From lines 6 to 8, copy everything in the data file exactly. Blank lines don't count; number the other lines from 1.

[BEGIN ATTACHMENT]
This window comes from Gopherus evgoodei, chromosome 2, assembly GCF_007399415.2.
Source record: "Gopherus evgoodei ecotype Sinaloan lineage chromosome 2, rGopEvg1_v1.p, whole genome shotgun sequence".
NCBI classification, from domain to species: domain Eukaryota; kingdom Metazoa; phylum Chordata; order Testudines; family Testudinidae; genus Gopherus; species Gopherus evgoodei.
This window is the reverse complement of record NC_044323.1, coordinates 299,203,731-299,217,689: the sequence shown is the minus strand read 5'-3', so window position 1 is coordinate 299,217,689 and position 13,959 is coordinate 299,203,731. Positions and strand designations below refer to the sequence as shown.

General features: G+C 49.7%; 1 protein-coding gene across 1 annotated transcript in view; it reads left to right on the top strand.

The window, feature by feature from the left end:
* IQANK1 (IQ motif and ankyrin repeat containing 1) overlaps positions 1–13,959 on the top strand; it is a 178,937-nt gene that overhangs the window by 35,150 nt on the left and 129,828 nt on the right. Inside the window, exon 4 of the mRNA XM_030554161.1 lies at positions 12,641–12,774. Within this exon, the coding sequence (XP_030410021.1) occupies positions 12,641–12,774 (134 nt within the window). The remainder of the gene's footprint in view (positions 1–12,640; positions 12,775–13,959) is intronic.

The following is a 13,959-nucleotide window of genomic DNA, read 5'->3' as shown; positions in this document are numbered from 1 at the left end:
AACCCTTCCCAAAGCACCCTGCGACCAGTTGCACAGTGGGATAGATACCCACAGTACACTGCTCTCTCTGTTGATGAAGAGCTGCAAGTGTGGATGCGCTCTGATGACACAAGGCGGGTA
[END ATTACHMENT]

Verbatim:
The window, feature by feature from the left end:
* IQANK1 (IQ motif and ankyrin repeat containing 1) overlaps positions 1–13,959 on the top strand; it is a 178,937-nt gene that overhangs the window by 35,150 nt on the left and 129,828 nt on the right. Inside the window, exon 4 of the mRNA XM_030554161.1 lies at positions 12,641–12,774. Within this exon, the coding sequence (XP_030410021.1) occupies positions 12,641–12,774 (134 nt within the window). The remainder of the gene's footprint in view (positions 1–12,640; positions 12,775–13,959) is intronic.

The following is a 13,959-nucleotide window of genomic DNA, read 5'->3' as shown; positions in this document are numbered from 1 at the left end: